Stock markets are confident, banks not so much

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The most compelling market event of 2017 so far has been the Dow Jones industrial average’s move through 20,000 (although the average is a flawed measure). But even though investors have been pushing up the value of shares, the level of credit of the electorate has been going down.

That is the conclusion of a new service called Credit Benchmark, whose ingenious idea is to collect the private credit ratings used by banks (in other words, the ratings derived from risk models inside the bank). At the moment, the service receives data from 13 banks although another 12 have signed up; it has a rating for 10,000 companies. Donald Smith, one of the founders of the company says that banks tend to be more conservative in their approach than the rating agencies and move their ratings faster.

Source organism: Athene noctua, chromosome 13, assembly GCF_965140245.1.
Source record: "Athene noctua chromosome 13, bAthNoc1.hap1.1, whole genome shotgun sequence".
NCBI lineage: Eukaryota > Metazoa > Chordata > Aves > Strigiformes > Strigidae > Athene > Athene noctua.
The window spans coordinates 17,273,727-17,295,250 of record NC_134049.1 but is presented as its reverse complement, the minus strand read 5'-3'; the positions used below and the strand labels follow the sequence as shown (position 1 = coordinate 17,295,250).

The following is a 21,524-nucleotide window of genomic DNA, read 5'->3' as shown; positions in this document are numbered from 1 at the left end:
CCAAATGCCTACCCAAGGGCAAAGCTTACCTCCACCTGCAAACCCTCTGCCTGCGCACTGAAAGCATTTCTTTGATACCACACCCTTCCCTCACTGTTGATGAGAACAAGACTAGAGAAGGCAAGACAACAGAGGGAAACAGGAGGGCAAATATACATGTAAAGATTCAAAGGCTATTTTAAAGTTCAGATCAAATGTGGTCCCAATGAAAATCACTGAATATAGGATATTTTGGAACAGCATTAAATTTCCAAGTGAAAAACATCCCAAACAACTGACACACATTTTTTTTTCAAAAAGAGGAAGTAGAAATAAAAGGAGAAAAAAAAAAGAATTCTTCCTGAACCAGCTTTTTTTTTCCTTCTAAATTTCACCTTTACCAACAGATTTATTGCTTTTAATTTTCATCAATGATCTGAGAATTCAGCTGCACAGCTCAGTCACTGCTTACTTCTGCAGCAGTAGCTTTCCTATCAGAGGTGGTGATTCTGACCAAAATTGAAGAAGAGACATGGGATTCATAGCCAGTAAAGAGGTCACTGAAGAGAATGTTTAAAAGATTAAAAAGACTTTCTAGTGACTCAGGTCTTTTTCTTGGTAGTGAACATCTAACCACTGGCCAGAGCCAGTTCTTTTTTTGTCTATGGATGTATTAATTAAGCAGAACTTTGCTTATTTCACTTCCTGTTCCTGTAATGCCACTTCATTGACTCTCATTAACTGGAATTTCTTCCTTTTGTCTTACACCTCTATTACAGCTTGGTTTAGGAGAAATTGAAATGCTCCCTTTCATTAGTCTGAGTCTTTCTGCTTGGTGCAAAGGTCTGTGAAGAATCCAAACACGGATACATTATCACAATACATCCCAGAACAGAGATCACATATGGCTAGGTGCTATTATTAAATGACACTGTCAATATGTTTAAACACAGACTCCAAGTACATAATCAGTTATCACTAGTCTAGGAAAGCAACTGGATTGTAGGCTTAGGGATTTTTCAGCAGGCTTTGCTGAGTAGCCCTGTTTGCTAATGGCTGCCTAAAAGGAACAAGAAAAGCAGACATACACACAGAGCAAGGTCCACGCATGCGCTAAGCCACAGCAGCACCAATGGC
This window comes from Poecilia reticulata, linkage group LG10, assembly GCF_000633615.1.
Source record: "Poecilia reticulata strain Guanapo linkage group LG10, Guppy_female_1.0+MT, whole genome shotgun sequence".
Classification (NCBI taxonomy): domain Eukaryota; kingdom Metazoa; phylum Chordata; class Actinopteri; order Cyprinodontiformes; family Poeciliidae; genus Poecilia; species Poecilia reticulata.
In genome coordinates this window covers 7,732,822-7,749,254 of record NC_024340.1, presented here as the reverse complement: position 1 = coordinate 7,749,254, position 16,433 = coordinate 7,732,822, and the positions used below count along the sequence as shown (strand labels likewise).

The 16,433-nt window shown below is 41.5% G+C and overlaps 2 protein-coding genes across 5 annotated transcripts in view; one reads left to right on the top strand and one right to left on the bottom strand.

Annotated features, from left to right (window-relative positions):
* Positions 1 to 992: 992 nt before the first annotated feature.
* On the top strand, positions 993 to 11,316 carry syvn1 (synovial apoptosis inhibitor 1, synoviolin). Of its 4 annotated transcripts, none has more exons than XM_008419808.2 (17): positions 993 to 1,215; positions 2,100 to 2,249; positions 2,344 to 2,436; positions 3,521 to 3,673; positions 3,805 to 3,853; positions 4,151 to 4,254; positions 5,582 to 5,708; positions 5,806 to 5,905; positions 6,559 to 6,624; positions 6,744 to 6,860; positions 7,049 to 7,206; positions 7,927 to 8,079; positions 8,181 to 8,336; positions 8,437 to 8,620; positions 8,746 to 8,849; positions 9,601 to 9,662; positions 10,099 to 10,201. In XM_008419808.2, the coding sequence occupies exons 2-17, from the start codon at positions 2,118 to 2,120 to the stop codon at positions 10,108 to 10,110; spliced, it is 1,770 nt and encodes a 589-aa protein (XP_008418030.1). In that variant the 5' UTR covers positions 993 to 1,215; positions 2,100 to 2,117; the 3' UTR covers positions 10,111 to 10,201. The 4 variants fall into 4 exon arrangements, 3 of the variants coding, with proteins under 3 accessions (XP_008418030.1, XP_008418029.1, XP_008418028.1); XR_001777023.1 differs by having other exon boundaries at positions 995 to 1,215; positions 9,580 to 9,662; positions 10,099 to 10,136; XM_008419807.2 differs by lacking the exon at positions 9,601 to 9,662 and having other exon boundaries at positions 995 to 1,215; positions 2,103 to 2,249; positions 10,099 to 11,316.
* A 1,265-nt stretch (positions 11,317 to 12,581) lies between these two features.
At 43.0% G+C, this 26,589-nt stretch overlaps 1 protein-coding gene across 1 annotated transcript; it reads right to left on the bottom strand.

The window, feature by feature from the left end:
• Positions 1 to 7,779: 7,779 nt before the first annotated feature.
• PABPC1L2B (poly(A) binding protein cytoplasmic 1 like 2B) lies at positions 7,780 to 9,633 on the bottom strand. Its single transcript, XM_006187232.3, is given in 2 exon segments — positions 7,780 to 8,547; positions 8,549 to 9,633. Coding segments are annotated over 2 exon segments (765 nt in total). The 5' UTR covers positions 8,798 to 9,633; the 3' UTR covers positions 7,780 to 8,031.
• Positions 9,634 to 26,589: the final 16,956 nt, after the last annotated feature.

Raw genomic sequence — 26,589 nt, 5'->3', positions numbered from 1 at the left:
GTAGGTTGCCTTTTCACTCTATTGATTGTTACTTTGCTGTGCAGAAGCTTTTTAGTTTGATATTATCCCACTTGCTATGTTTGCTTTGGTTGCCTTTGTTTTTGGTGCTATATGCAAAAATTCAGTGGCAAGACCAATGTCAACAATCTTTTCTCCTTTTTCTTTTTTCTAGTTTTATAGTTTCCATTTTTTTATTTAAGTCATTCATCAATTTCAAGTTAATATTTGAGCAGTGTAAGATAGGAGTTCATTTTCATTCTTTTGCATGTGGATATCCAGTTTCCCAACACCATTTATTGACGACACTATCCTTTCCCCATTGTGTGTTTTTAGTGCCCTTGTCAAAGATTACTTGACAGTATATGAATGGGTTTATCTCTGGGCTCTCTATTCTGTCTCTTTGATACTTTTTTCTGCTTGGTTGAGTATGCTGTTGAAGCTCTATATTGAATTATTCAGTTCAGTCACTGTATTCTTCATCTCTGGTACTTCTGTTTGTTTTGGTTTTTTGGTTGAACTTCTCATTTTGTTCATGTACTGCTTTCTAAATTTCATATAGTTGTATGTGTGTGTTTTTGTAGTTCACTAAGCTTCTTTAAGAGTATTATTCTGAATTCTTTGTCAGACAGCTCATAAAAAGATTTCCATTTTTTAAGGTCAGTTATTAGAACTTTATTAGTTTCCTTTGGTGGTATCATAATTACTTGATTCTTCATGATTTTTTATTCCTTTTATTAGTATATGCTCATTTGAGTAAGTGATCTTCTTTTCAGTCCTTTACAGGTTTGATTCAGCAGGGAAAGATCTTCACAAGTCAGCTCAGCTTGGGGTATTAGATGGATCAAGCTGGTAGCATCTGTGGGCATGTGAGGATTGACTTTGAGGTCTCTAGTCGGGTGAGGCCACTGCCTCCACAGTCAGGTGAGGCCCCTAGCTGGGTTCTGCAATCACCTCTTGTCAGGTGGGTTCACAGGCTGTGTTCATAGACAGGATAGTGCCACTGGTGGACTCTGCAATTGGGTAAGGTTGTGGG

The chart shows the credit risk index (likelihood of default) for the Dow components. Over the past year, the average grade has dropped one point, from A+ to A; 23 of the 30 Dow components were downgraded. This could be due to fear of higher interest rates, and the impact this will have on companies’ finances; it may be due to concern about the prospects for trade disputes between the US and its neighbors. But these differences do not tend to last long. The equity market is counting on Donald Trump to boost the US economy; if investors are right, credit ratings will improve. But unless economic conditions improve, the US equity market appears overextended.

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